Vincent Dubois’ research provides a benchmark for sociology of public action and mobilises the sociology of tools to clarify the recomposition of the domination of the most vulnerable sections of the population. The book opens up numerous new directions of research, while at the same time completing a cycle. It is striking to note the discrepancy between the social scientific representations of social welfare administrations. The 1970s, which are interpreted via a Foucauldian grid, were characterised by far less systematic surveillance than the 2000s, which were, however, characterised by a decline in this type of analysis. Dubois’s reactivation of the reference to Foucault forms part of an analytical renewal which is more in line with the current era than that in which it was mobilised. Nevertheless, the relational analysis and genetic research on the fight against fraud which are the volume’s strength could be extended by covering the political and administrative mobilisations against non-recourse that emerged after the implementation of the RSA. Fraud and non-recourse, in effect, constituted two terms functioning as opposites. If there is no doubt about the rise of the topic of fraud over the last three decades, it is not sure that the scope of the debates taken into account is sufficient to recognize the relational dimension of these opposing positions [9].

The genesis and uses of the anti-fraud watchword form part of a wider field in which these processes are articulated with other recompositions of the welfare state and its elites [10]. At the local level, the same sort of tension in the spread of support could be described in the work of the CAF. The analysis of ruling the poor would undoubtedly benefit from taking into account the intersecting recompositions of these two poles, if only to better understand how the fight against fraud won out in the end. Finally, one last remark concerns what is at stake in the suspicion of beneficiaries and the corrosion of their identity which are described in the last chapter. If the violations of personal integrity are well analysed and the consideration of stratification in the responses is based on credible hypotheses, the description and analysis of the social effects of this mass surveillance remain open questions, which Vincent Dubois’ approach – and this is not the least of its merits – allows us to pose with renewed urgency and precision.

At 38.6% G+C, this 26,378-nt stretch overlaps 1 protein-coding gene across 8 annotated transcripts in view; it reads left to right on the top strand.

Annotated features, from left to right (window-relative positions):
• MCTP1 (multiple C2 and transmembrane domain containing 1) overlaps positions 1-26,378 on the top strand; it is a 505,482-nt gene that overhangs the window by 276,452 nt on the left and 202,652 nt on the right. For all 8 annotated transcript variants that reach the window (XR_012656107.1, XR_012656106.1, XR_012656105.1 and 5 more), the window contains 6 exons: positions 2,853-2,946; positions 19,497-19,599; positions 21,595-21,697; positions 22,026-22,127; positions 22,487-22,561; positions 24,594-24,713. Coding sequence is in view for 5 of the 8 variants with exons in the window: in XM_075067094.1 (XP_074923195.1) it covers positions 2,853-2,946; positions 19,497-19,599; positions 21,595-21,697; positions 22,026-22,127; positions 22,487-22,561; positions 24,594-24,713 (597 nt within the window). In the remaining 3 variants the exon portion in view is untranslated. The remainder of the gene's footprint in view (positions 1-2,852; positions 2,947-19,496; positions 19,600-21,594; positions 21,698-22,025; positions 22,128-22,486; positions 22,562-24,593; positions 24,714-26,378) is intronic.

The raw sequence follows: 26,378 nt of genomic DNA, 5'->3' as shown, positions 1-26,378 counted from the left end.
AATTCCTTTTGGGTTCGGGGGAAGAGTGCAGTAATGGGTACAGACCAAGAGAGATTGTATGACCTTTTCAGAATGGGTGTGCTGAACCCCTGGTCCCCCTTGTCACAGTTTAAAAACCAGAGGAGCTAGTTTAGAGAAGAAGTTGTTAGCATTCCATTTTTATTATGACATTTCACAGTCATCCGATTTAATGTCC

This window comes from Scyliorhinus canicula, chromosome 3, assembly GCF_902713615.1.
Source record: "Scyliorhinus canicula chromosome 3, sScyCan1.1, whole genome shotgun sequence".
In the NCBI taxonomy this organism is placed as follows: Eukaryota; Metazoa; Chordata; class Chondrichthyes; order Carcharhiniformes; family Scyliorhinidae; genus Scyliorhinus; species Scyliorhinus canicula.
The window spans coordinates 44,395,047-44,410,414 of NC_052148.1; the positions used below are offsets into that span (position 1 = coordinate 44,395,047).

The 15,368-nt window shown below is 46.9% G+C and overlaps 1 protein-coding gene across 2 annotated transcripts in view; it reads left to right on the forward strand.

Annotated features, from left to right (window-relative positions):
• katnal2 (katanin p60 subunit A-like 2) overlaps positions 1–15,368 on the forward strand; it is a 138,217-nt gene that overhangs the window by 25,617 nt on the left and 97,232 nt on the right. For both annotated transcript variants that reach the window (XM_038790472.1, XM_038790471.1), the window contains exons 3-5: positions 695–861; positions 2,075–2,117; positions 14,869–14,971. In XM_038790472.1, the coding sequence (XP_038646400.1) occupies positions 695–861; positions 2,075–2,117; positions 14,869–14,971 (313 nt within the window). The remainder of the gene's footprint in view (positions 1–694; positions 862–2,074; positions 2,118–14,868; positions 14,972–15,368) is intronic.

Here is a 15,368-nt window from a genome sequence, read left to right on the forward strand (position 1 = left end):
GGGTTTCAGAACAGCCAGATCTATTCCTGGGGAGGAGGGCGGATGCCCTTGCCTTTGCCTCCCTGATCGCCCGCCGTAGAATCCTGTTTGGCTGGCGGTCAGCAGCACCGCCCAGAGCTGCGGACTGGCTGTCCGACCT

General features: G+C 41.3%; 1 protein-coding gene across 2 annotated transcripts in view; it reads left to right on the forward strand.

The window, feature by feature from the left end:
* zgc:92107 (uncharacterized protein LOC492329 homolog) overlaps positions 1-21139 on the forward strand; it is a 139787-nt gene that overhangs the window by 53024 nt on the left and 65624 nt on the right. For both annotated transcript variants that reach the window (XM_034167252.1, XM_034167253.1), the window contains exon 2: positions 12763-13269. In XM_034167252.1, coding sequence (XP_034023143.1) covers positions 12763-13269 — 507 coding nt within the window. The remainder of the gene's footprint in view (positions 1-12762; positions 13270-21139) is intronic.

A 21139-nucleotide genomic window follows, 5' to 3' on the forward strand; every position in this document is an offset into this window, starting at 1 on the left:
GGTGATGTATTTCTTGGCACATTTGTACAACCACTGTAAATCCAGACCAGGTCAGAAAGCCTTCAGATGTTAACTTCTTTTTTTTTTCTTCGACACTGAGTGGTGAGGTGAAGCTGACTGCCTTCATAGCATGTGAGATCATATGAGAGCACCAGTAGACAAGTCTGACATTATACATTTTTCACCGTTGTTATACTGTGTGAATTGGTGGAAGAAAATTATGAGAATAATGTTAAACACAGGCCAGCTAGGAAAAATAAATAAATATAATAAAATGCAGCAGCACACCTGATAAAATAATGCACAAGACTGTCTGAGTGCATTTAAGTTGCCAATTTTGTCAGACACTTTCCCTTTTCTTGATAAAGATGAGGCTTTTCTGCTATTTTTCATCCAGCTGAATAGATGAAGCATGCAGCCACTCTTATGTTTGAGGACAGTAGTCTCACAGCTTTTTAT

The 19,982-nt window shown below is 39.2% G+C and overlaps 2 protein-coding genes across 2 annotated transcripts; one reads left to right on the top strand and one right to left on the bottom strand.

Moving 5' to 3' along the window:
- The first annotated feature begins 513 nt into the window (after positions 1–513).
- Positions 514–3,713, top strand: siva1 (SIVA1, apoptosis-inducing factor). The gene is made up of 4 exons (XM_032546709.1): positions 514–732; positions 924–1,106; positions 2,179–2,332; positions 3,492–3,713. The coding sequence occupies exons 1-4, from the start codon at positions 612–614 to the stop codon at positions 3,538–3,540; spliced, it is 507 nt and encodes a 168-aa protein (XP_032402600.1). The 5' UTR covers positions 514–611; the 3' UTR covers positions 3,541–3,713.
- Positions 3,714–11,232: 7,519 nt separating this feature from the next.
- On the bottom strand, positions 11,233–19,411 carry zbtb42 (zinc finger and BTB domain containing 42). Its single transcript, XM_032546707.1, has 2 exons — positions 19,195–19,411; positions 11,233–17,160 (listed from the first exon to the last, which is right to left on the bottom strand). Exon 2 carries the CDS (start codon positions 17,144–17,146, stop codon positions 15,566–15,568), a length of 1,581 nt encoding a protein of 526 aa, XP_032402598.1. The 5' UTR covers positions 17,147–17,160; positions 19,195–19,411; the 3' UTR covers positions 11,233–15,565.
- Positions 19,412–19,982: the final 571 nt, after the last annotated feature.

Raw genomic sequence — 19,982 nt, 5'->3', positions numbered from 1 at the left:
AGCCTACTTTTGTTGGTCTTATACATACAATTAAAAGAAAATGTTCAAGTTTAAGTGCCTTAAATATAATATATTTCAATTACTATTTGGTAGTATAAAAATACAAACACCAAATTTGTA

Vincent Dubois, Contrôler les assistés. Genèse et usages d’un mot d’ordre, Paris, Raisons d’agir, 2021. 447 p., 27 €.

by Nicolas Duvoux, 19 April

To quote this article :

Nicolas Duvoux, « Verify and punish », Books and Ideas , 19 April 2023. ISSN : 2105-3030. URL :

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[1Alexis Spire, Résistances à l’impôt, attachement à l’État. Enquête sur les contribuables français, Paris, Seuil, 2018.

[2Vincent Dubois, “When elective affinities foster europeanization: how the active welfare state EU model and national policies for controlling the unemployed have fed off each other (1997-2005)”, Journal of Public Policy Studies, 1-25, 2020.

[3Loïc Wacquant, Les prisons de la misère, Paris, Liber/Raisons d’agir, 1999.

[4These elements show the importance of the transformation looked at by Bruno Palier, Gouverner la sécurité sociale, Paris, Puf, 1999.

[5Nicolas Duvoux, “Trente ans de RMI”, La vie des idé, 27 November 2018.

[6Robert Castel, La gestion des risques. De l’anti-psychiatrie à l’après-psychanalysme, Paris, Les Éditions de Minuit, 2011, first edition 1981.

[7Vincent Dubois, La vie au guichet. Relation administrative et traitement de la misère, Paris, Economica, 1999.

[8Philippe Bézès, Réinventer l’État. Les réformes de l’administration française, Paris, Puf, 2009.

[9See ODENORE, L’envers de la “fraude social”. Le scandale du non-recours aux droits sociaux, Paris, La Découverte, 2012.

[10This other genesis is sketched out in the first chapters of the thesis of Clara Deville, Les chemins du droit. Dématérialisation du RSA et distance à l’État des classes populaires rurales, UPJV Amiens, 2019.